Putting Cindy’s memory to rest

 Note:   I wrote this 10 years ago and could only find the printed paper copy and not the Word document, so I had to scan it into my computer. Hence, there may still be typos that I missed from the scanning. I edited the writing last week.)
     Background: For some reason, I was looking through friends’ posts two weeks ago, and ran across some on Nancy Deany’s(Cindy’s mom) face book page. I saw that one of Cindy’s son’s had a child and a wife and wondered what else I had missed in Cindy’s childrens’ lives. I looked through Nancy’s friends and found all four of Cindy’s sons listed as well as Arlyn, who has remarried. I then realized that Jacob was going to be getting married soon and that perhaps this synchronistic timing was inspired by Cindy herself from the other side. I have felt nudges from her numerous times in the past and always felt she wanted me to share some of her history with her sons someday. It was her spirit which nudged me 10 years ago, to get it all down on paper before I forgot it.  I find things tend to work this way, I get a nudge to explore or find something and then later I understand the motivation behind it.  I feel Cindy wants her family to know she is watching over them and is still connected to them.  So I drop this pebble into the waters of life and see how it ripples out.
     I remember when Cindy first arrived at our grade school, the Cathedral of the Risen Christ. We were in the fifth grade.  I had only come into the school two years earlier. Cindy and l quickly became close friends.   Every day after school  it seemed like we either went to her house or to my house.  We’d ride bikes together, play games in her basement bedroom or go to the DQ nearby. We took typing classes in summer school together.  We took tennis lessons together in the summers and then spent  lots of time on the courts trying to beat each other. We were both pretty competitive.
     During the winter snows, we’d meet at Southeast High School and go sledding down their incredibly steep hills.  Once in a while, if we were brave enough, we’d ride with the kids riding toboggans.  You were guaranteed to be thrown off the sled at some time on the journey down the bumpy, steep hill.  The hill was so steep and ended abruptly at the flat, hard ground at the bottom.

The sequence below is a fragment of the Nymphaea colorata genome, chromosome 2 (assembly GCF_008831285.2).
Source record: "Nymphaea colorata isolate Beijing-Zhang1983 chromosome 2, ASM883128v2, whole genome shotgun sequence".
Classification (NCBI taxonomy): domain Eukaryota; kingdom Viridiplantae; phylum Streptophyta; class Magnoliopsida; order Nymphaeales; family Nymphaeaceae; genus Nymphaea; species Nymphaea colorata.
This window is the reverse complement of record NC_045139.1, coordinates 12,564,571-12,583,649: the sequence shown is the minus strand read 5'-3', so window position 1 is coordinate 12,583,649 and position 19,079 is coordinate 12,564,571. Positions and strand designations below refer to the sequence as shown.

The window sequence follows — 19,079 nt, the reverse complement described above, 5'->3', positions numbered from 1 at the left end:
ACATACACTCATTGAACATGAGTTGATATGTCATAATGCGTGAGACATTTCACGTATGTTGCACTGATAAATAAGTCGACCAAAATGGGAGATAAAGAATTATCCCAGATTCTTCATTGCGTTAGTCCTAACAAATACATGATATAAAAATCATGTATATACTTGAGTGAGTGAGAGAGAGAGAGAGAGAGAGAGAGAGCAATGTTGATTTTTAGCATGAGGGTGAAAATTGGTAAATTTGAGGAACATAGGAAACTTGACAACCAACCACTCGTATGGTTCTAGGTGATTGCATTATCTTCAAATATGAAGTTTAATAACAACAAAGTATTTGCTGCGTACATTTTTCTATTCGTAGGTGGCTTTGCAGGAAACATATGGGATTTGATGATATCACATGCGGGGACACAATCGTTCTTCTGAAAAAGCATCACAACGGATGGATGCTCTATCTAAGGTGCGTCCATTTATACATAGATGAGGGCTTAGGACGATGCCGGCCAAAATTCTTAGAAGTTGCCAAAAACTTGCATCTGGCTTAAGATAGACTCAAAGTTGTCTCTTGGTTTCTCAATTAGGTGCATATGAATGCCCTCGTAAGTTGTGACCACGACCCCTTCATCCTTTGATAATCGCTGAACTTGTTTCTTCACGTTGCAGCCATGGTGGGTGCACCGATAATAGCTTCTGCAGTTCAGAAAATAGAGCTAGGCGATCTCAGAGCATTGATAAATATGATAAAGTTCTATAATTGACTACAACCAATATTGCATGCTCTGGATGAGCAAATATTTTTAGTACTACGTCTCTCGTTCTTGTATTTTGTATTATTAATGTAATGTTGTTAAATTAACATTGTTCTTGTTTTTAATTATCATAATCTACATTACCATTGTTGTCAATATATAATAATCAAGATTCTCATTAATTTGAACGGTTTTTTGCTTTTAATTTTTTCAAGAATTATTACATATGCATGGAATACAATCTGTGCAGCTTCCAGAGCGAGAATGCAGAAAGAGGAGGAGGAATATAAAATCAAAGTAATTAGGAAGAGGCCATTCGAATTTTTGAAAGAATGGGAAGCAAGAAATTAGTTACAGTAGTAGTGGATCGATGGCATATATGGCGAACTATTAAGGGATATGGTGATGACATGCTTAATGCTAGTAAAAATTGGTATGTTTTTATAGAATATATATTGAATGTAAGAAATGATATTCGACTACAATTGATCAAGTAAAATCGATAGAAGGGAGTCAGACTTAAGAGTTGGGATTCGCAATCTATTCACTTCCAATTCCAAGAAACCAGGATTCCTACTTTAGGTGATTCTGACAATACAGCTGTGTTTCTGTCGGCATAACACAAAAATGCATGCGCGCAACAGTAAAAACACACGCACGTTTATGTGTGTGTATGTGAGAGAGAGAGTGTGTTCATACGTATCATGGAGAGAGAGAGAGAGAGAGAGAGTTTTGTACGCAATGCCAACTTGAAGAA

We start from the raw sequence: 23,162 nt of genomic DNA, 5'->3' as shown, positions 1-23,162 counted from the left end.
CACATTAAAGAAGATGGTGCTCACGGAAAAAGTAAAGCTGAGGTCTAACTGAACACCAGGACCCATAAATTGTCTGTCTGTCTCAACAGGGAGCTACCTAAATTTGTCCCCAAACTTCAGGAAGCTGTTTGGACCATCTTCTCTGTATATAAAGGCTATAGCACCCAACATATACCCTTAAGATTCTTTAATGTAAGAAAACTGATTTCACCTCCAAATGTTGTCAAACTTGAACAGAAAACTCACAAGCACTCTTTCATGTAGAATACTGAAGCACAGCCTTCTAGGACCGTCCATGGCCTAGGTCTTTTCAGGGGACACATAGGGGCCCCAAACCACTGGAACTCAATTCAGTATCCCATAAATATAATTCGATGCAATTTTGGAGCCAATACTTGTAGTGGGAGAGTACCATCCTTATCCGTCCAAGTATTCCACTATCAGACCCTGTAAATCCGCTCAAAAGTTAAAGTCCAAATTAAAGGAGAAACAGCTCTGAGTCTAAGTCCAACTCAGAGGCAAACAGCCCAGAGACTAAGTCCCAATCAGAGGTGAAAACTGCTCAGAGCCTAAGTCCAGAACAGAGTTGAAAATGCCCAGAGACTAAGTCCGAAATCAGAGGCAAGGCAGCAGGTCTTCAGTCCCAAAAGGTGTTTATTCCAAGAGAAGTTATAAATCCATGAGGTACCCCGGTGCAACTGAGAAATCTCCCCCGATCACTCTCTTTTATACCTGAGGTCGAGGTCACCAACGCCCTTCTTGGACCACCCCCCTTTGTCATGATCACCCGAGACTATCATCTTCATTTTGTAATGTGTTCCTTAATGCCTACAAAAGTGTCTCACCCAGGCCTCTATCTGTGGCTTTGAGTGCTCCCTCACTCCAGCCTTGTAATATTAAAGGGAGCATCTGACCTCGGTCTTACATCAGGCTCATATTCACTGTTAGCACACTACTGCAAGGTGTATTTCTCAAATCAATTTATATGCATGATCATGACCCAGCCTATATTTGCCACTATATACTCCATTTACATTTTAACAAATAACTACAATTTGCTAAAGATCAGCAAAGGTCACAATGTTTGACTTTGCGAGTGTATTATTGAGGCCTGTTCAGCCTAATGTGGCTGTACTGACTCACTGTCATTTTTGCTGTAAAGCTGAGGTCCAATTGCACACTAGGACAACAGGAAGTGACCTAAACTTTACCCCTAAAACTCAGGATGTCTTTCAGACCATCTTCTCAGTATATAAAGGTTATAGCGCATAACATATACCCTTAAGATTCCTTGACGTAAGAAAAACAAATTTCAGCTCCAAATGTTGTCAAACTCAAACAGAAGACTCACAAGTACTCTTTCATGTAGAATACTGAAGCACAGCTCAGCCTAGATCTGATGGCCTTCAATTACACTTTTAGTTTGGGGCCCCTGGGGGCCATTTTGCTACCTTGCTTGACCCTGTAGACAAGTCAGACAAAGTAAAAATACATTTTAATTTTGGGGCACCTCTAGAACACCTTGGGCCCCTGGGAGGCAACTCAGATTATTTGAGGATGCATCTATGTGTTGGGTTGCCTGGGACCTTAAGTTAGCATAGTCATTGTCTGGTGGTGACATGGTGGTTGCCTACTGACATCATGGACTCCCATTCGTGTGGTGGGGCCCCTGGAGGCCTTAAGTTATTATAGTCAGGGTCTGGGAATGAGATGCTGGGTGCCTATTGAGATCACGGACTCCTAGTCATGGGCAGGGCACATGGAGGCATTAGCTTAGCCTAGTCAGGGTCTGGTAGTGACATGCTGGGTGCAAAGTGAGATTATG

In 6th grade, our teacher, Sister Leonilla, got upset at the girls in the class for having rings from their boyfriends. Sister Leonilla stormed into the bathroom one day and told all the girls in there, “Give me those rings that those boys gave you!”  I was not one of the lucky ones to have a ring, but I’m pretty sure Cindy was (John Keady ?). Anyway, I felt compelled to defend the girls and stand up to Sister Leonilla.  I talked back to her and told her that she had no right to take their rings away. I ended up in trouble with the rest of them.
     In eighth grade, Cindy and I went on a retreat with 8th graders from all around Lincoln. We had a great time, meeting new friends; especially boys.  At night, we snuck out of our rooms, through the first floor windows. I remember it must have been a full moon because it was so light out in the middle of the night. We arranged to meet this one guy from the retreat, whom we both liked.  We three ran off to the top of some hill together and hung out, outside for a few hours, just talking and having fun. We were competing again, but this time it was for a boy. I was pleased to see that after the retreat was over, it was me that the boy called. One of the few competitions I won. The photo is from the retreat and the boy was Bruce Lenz; who unfortunately died shortly after our high school graduation of leukemia.